Wiring is Serious Business

Electricity is one of those things you just don’t play with so if the home is older than 1976 it should have already been re-wired and a new breaker box put in place. If not, you will need to re-wire the home and have an inspection done to ensure everything is safe.

If the home should have been rewired years ago but wasn’t you may want to consider moving on to another home. Look at like this, if the seller didn’t have enough money or care enough to replace outdated or unsafe wiring that could burn their home down what else didn’t they do?

You should know that from the late 1960’s to around 1973 a lot of mobile home builders used aluminum wiring. Technically, the aluminum wire itself isn’t the problem but the connectors they used to combine the wires are a huge fire hazard so no aluminum wiring in a mobile home of any age.

HUD standards did not take effect until mid-1976 but you still need to check out the breaker box for ample, organized circuitry and check all the wall switches. Everything should work and GFCI switches should be utilized at all water sources. Read how one homeowner learned about the danger of her Federal Pacific breaker box here. 

Plug into every outlet to make sure it works or use a tester. Seriously, wiring is no joke – test it.

 

Water is a Mobile Home’s Biggest Enemy

You need to be a super sleuth when it comes to water in a mobile home . Look everywhere!

Thoroughly inspect around every water source and look above and around windows and doors and walls for signs of water. Water is always a mobile home’s biggest enemy.     

Look for leaks at all water sources: sinks, tubs, toilets, dishwashers, washing machines, and showers.

Inspect the water heater and the floor and walls around the water heater. Flush the toilets while running water, look for pressure loss.

Look under the home for signs of water damage or leaks. Wet insulation is usually a sign of a leak.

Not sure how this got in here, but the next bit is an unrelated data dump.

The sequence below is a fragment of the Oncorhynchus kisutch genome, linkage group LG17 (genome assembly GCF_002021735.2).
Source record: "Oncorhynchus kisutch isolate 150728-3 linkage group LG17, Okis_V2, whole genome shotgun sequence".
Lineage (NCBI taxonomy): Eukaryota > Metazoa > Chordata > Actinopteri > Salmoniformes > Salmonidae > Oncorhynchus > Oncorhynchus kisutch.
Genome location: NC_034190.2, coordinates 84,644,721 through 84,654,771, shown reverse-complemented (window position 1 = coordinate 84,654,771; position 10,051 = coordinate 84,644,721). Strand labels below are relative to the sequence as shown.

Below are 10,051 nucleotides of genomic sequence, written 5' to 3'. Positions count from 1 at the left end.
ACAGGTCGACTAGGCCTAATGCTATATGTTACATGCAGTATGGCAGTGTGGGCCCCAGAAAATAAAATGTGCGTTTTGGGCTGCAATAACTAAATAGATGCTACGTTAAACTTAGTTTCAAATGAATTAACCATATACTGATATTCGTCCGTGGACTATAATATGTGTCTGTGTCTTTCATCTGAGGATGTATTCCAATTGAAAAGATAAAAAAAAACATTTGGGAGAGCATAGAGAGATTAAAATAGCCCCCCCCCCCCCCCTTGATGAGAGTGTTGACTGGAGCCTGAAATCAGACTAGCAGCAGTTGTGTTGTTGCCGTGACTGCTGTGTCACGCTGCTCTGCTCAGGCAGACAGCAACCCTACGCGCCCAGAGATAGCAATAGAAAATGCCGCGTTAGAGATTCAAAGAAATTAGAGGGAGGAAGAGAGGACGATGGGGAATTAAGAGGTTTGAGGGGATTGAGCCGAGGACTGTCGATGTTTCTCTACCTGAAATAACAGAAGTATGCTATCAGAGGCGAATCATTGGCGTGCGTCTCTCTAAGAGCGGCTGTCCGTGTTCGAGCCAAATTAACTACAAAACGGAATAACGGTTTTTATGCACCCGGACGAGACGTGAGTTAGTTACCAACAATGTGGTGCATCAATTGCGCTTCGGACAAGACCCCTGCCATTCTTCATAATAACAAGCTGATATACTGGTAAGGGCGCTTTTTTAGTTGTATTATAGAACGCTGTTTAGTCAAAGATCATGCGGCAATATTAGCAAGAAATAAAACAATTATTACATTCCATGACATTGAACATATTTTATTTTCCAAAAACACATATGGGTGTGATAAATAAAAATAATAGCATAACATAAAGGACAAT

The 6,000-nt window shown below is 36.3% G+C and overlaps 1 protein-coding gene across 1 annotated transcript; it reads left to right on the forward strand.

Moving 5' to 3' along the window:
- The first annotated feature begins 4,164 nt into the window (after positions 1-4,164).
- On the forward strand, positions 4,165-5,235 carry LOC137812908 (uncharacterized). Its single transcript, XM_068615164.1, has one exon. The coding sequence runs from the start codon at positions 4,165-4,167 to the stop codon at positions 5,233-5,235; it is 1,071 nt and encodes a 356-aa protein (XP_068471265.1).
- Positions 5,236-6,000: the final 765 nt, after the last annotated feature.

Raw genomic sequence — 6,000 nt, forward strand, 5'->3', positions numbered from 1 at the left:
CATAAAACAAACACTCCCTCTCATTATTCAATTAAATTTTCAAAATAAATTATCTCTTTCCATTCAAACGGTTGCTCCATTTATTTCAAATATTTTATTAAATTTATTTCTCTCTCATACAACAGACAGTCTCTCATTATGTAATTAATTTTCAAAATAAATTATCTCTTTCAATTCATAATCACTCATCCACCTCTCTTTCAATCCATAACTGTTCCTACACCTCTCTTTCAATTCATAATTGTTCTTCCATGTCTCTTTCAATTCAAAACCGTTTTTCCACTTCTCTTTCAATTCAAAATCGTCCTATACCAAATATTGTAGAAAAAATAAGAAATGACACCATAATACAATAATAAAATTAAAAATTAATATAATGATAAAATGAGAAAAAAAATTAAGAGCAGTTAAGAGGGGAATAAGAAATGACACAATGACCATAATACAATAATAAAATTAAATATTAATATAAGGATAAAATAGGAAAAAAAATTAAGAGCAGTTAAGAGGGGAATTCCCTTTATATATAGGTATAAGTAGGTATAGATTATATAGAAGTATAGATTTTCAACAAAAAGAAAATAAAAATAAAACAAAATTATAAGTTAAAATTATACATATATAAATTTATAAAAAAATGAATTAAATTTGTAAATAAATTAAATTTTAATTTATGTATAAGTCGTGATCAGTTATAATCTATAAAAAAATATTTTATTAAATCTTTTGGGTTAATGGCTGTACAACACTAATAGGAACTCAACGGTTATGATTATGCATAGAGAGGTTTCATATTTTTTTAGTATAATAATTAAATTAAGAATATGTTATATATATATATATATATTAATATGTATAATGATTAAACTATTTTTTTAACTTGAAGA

Bathroom floors are the most commonly damaged and replaced areas in mobile homes.

Believe it or not, several manufactured home builders installed carpet in the bathrooms. Yep, I’m serious! Homeowners could have a seriously water damaged floor in their bathroom and never even know it till the floor fell in.

Be sure to lift the floor covering and check for mold, bowed and sagging subflooring, and wet spots in and around the tub and toilet, especially.

Personally, I would never buy a used mobile home unless I could visually inspect the bathroom and kitchen floors so if the sellers have a problem with you lifting the floor covering I would walk away, quickly.

Related: Manufactured Home Safety Inspection Checklist

Here’s a PDF you can print out and take with you when you inspect a home:

Infographic about Buying a Used Mobile Home

 

 

Is the Home Level? 

If the kitchen cabinets or interior doors won’t stay closed without help, you may be in a home that is un-level.

An unlevel mobile home puts stress on the home’s joints and can cause leaks, squeaks, and other things you don’t want to deal with. Most mobile and manufactured homeowners don’t realize just how important it is to keep a home level. Soil settles and the earth shifts during freezing and thawing, so a mobile home needs to be checked at least every other summer to make sure everything is level.

Related: The Directory of Mobile Home Manuals can help you learn more about mobile homes. 

What’s it look like under the home?

By looking for certain issues under the home you can save yourself a lot of issues in the future.

Piers and Footers

Look at all the piers. Each and every pier should be supporting a beam. If you see space between the beam and the top of the pier, the home could be stressed and compromised.

Underbelly

While you’re under the mobile home, inspect the plastic sheeting, or underbelly, for tears or holes. The plastic sheet under a mobile home is more important than most people realize. It acts as a vapor barrier, insulator, and protection for the home.

Used mobile homes should have good insulation and a healthy underbelly! If the owners didn’t maintain or properly care for the underbelly they probably didn’t care for the roof or the flooring either.

 

sealing a flat roof cartoon - buying a used mobile home